Why are So Many Dallas County Child Protective Service Workers Quitting?

It’s a symptom of larger issues within the state’s Department of Family and Protective Services.

By Alain StephensApril 5, 2016 11:21 am| , ,

Three Child Protective Services workers are now without a job. Two of those workers were fired, one of them resigned after the agency was accused of failing to prevent the death of a 4-year-old girl in Grand Prairie, The girl’s parents have been arrested and charged with injury to a child. CPS is trying to figure out if case workers mismanaged reports.

All this comes in the wake of another issue – an unusually high number of Dallas County CPS investigators quitting the job. So much so that the state has rushed to replace those workers by plucking investigators from other parts of the state. Robert Garrett has been covering the story for the Dallas Morning News. He says that staff turnover in Dallas County is unusually high. In the first quarter of the fiscal year, CPS staff were leaving at a rate of 57 percent per year. That raised eyebrows within the agency.

“Theres an investigation, internally, of that at the Department of Protective Services. My reporting showed that there was a change in leadership over Dallas County investigations last year,” Garrett says.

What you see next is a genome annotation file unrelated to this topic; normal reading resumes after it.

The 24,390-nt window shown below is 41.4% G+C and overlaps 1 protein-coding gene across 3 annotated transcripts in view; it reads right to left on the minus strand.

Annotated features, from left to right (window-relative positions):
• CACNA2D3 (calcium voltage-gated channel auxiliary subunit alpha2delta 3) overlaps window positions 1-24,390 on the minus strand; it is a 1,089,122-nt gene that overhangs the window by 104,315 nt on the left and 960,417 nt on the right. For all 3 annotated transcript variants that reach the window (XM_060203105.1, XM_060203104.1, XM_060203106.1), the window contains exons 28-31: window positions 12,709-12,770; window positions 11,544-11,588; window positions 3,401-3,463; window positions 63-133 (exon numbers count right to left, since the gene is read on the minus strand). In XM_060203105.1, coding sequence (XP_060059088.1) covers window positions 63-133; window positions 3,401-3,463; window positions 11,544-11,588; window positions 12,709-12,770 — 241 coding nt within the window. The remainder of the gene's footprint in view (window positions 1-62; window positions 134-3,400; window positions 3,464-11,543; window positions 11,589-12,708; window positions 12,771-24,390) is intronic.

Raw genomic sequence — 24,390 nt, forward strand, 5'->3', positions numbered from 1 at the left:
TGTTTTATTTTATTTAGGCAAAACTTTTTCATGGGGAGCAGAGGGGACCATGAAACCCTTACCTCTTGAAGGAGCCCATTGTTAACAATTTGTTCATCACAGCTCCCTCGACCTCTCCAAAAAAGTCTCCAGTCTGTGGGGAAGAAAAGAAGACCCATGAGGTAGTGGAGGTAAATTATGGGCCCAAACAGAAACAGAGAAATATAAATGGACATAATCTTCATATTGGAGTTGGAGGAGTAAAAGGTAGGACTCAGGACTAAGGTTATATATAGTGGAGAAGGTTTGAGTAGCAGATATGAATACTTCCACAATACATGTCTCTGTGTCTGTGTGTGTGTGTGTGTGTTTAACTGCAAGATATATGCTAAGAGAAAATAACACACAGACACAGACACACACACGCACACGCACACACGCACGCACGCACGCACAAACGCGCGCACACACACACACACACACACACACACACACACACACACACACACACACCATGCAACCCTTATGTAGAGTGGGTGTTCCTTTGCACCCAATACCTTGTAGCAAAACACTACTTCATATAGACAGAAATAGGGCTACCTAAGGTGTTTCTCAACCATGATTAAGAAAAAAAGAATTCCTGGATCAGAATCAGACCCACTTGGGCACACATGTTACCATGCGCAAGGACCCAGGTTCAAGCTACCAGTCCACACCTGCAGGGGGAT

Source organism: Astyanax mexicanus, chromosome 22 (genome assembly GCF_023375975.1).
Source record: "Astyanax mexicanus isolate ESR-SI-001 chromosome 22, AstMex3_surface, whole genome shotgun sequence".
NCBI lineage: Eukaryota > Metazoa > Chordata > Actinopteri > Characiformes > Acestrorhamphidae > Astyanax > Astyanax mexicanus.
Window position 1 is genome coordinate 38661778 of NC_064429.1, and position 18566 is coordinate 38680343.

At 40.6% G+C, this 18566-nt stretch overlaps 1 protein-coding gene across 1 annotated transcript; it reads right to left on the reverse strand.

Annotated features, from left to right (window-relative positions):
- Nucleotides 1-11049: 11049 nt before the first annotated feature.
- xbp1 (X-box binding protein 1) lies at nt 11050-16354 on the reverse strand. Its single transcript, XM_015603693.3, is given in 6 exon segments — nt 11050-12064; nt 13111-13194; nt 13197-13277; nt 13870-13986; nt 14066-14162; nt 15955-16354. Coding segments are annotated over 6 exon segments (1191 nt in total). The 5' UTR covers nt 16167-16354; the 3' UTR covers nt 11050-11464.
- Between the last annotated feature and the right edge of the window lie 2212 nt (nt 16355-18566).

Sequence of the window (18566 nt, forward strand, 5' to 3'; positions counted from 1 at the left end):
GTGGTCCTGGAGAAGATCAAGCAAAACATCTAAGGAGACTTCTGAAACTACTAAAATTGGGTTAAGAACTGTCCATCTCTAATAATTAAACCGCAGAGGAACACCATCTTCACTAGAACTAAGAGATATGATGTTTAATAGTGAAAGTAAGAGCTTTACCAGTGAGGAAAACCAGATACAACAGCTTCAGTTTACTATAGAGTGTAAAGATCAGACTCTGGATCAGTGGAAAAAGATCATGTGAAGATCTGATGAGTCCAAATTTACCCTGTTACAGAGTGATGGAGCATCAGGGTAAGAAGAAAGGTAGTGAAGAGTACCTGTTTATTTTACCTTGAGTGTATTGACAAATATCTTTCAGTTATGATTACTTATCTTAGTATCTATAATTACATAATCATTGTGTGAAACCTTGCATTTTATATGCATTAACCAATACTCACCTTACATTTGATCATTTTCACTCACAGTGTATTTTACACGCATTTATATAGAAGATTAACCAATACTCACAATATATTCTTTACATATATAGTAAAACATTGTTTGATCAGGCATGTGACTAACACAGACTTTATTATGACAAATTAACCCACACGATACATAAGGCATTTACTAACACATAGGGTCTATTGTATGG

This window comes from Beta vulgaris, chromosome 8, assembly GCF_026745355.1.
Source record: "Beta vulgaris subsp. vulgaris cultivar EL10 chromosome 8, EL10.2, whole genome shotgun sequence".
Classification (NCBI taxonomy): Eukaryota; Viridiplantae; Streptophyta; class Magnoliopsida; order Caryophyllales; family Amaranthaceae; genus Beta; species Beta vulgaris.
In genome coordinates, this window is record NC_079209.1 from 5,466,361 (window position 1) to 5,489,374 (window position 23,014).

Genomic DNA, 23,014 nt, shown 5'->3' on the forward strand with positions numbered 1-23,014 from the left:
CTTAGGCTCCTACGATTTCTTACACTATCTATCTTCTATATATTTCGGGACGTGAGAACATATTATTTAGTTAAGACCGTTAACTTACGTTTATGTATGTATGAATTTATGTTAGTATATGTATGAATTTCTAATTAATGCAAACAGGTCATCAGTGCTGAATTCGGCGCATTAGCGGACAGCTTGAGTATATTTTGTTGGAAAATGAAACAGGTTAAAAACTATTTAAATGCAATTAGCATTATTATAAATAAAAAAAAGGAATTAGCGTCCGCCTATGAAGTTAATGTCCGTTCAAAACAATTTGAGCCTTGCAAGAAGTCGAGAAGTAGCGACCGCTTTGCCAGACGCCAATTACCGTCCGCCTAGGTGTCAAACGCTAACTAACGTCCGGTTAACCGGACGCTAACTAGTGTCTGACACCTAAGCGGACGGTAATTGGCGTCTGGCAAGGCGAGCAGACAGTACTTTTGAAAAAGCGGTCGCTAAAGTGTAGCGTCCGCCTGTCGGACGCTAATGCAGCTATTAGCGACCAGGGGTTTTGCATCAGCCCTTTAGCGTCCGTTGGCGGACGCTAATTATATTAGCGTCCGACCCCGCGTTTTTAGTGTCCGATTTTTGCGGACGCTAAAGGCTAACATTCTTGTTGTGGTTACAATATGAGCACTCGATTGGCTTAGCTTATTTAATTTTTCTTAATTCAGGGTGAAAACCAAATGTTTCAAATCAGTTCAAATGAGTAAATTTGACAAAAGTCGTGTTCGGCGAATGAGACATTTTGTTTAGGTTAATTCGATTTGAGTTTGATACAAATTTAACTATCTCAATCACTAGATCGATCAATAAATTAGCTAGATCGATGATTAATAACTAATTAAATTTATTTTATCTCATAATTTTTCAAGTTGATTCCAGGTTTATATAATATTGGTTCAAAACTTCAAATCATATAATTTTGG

Several factors have influenced workers to leave. A major one is frustration with the system.

“They changed the case assignment process, whereas before you’d either work cases in the north part of Dallas county or the southern part, and they changed it to where you were going all over the county,” Garrett says. “Workers really got frustrated. Many of their supervisors warned that that was not going to be a popular change … People just started heading for the exits. And in CPS work, that can be contagious and create spiraling effects.”

Of course, all of this comes against the backdrop of agency-wide failings. The staff resignations are more like a symptom of larger problems within the state’s Child Protective Services system.

“Dallas County right now is what they call the front end, where they’re going out and checking on fresh tips of child abuse and neglect,” Garrett says, “but the federal judge in her ruling found that the back end was broken, where kids have been removed from their birth families. And on top of all this, the top brass is all leaving the department at headquarters in Austin.”

With all of the problems, Garrett calls the situation a “big ugly mess” that will demand attention next legislative session.

“So this thing is spiraling. In many ways it can’t wait until the next session for a fix, it certainly is crying out for some kind of interim leadership from the governors office.”

Listen to the full interview in the audio player above.